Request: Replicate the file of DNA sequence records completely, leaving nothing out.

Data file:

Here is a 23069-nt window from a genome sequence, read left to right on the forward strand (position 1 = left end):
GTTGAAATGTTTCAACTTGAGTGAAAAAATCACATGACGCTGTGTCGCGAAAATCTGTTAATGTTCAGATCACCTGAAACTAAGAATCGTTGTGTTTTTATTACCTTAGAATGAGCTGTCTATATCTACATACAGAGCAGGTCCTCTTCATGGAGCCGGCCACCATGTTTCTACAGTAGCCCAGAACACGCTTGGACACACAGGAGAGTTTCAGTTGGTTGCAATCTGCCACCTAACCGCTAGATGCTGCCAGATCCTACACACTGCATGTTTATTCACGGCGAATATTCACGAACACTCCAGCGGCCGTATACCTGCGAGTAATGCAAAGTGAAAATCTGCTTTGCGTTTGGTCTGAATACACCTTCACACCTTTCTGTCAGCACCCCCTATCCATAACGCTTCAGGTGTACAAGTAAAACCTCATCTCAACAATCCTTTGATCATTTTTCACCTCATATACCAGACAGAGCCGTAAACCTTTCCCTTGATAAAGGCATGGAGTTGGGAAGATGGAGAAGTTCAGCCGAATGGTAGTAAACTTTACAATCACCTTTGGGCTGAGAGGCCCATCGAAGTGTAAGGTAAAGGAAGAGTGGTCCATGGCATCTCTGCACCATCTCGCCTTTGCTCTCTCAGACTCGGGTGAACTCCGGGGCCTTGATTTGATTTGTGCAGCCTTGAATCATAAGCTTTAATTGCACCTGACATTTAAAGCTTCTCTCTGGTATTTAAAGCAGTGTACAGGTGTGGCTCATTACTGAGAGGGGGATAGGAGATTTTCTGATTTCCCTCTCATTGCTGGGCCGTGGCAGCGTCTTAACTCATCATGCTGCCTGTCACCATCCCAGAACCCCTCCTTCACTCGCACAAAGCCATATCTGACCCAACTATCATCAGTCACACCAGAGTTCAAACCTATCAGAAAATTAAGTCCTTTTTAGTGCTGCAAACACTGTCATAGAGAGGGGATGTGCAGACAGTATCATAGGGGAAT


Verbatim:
Here is a 23069-nt window from a genome sequence, read left to right on the forward strand (position 1 = left end):
GTTGAAATGTTTCAACTTGAGTGAAAAAATCACATGACGCTGTGTCGCGAAAATCTGTTAATGTTCAGATCACCTGAAACTAAGAATCGTTGTGTTTTTATTACCTTAGAATGAGCTGTCTATATCTACATACAGAGCAGGTCCTCTTCATGGAGCCGGCCACCATGTTTCTACAGTAGCCCAGAACACGCTTGGACACACAGGAGAGTTTCAGTTGGTTGCAATCTGCCACCTAACCGCTAGATGCTGCCAGATCCTACACACTGCATGTTTATTCACGGCGAATATTCACGAACACTCCAGCGGCCGTATACCTGCGAGTAATGCAAAGTGAAAATCTGCTTTGCGTTTGGTCTGAATACACCTTCACACCTTTCTGTCAGCACCCCCTATCCATAACGCTTCAGGTGTACAAGTAAAACCTCATCTCAACAATCCTTTGATCATTTTTCACCTCATATACCAGACAGAGCCGTAAACCTTTCCCTTGATAAAGGCATGGAGTTGGGAAGATGGAGAAGTTCAGCCGAATGGTAGTAAACTTTACAATCACCTTTGGGCTGAGAGGCCCATCGAAGTGTAAGGTAAAGGAAGAGTGGTCCATGGCATCTCTGCACCATCTCGCCTTTGCTCTCTCAGACTCGGGTGAACTCCGGGGCCTTGATTTGATTTGTGCAGCCTTGAATCATAAGCTTTAATTGCACCTGACATTTAAAGCTTCTCTCTGGTATTTAAAGCAGTGTACAGGTGTGGCTCATTACTGAGAGGGGGATAGGAGATTTTCTGATTTCCCTCTCATTGCTGGGCCGTGGCAGCGTCTTAACTCATCATGCTGCCTGTCACCATCCCAGAACCCCTCCTTCACTCGCACAAAGCCATATCTGACCCAACTATCATCAGTCACACCAGAGTTCAAACCTATCAGAAAATTAAGTCCTTTTTAGTGCTGCAAACACTGTCATAGAGAGGGGATGTGCAGACAGTATCATAGGGGAAT